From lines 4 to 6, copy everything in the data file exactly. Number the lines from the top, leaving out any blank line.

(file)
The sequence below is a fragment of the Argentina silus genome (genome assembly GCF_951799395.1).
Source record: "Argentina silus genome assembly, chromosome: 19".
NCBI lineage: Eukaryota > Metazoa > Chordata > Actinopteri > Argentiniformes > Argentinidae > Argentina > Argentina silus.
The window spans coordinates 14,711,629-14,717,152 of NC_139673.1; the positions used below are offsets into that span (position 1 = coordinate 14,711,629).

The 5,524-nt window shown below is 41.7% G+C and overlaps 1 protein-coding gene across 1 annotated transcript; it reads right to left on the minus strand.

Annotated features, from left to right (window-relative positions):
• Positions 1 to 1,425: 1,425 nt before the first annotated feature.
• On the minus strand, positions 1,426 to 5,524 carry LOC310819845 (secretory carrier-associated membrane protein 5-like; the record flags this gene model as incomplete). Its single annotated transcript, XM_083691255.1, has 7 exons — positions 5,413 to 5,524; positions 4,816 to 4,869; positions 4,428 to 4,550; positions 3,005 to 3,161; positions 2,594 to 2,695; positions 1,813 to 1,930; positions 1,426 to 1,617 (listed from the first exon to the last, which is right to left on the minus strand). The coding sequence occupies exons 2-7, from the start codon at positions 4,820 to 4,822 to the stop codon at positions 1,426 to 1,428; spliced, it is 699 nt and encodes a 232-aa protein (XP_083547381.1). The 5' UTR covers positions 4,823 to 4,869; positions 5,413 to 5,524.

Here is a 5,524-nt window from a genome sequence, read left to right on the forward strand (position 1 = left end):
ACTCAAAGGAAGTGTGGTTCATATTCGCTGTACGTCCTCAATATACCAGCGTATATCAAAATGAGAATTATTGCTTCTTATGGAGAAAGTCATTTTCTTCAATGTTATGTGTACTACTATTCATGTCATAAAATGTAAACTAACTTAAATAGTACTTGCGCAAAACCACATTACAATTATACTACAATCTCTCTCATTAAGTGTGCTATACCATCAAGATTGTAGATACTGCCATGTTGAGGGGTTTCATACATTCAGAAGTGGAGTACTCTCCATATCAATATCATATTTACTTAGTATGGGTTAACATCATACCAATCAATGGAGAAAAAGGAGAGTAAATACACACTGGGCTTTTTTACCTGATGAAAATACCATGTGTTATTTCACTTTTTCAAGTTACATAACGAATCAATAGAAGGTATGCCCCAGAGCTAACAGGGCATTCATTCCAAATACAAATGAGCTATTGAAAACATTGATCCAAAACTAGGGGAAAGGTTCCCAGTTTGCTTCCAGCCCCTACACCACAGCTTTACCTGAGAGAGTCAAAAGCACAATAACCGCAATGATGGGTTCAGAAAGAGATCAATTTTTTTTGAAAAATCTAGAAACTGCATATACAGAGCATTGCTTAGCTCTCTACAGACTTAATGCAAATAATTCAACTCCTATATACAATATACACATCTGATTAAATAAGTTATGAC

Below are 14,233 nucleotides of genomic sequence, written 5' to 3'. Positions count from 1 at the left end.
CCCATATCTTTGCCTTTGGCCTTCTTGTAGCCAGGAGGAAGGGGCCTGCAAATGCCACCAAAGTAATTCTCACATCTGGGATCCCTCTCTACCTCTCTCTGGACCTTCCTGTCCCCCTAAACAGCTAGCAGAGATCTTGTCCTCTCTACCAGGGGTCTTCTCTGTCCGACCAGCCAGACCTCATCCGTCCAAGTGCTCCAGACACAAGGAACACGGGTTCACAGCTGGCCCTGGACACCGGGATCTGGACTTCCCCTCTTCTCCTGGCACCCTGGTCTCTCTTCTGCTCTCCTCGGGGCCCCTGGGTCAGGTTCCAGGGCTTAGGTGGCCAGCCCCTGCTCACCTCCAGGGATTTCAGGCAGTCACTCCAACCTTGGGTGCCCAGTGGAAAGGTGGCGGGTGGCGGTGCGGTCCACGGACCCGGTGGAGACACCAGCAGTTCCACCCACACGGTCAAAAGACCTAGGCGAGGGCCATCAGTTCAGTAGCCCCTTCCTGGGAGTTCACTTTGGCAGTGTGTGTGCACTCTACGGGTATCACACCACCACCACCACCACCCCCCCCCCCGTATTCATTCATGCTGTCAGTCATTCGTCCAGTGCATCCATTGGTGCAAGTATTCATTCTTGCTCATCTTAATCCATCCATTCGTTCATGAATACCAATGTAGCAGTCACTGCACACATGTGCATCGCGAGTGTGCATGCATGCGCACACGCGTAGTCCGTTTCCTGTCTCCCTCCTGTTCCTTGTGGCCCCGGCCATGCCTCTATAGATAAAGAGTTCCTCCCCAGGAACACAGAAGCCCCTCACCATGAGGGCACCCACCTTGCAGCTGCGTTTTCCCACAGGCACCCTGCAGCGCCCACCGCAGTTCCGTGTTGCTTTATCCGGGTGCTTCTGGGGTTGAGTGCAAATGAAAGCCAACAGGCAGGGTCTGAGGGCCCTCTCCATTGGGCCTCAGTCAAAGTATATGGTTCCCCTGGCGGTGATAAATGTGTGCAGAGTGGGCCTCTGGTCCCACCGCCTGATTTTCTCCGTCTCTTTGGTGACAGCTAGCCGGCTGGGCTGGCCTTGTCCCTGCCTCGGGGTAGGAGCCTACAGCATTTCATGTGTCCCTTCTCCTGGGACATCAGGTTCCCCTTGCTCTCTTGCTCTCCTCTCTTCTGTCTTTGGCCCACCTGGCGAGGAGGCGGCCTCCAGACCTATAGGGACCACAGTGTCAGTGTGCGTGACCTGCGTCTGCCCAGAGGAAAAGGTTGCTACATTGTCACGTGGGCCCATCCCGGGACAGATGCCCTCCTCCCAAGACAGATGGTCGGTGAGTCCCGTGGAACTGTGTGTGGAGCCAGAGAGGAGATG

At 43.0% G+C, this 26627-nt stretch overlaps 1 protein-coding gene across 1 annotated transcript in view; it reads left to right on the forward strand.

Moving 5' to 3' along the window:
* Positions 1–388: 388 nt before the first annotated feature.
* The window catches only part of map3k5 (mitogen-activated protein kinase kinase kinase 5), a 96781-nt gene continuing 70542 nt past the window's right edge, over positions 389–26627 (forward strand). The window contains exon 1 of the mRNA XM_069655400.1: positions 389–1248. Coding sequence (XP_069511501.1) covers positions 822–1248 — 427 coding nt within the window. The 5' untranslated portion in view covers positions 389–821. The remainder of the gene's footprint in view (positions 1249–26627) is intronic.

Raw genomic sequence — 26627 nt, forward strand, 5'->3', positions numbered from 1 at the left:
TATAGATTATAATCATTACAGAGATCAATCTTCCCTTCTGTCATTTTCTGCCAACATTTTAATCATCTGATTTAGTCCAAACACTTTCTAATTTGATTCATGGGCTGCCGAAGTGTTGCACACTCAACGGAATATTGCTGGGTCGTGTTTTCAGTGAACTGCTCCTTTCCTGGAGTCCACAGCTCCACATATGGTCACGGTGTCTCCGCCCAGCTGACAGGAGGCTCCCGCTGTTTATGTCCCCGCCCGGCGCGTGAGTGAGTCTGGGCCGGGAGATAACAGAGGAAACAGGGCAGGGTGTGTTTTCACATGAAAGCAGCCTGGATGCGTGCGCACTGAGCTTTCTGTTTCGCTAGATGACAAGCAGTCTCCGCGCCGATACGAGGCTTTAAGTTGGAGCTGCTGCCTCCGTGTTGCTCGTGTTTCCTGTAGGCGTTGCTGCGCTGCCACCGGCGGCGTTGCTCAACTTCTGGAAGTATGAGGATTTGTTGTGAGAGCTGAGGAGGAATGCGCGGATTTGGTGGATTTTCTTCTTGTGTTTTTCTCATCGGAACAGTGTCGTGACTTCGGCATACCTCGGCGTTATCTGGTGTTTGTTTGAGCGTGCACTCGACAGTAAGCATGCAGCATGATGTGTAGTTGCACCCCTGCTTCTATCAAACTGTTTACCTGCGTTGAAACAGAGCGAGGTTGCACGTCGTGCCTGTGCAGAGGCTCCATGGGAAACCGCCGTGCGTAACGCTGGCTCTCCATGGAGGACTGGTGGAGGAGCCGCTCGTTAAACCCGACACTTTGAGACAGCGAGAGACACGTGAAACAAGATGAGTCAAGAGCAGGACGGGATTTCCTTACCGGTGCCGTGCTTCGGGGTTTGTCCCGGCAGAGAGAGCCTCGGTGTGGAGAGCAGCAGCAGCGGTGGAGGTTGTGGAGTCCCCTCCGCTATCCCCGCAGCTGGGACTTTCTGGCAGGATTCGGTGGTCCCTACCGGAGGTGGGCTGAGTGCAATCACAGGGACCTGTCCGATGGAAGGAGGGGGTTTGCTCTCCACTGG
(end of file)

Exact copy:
The window spans coordinates 14,711,629-14,717,152 of NC_139673.1; the positions used below are offsets into that span (position 1 = coordinate 14,711,629).

The 5,524-nt window shown below is 41.7% G+C and overlaps 1 protein-coding gene across 1 annotated transcript; it reads right to left on the minus strand.

Annotated features, from left to right (window-relative positions):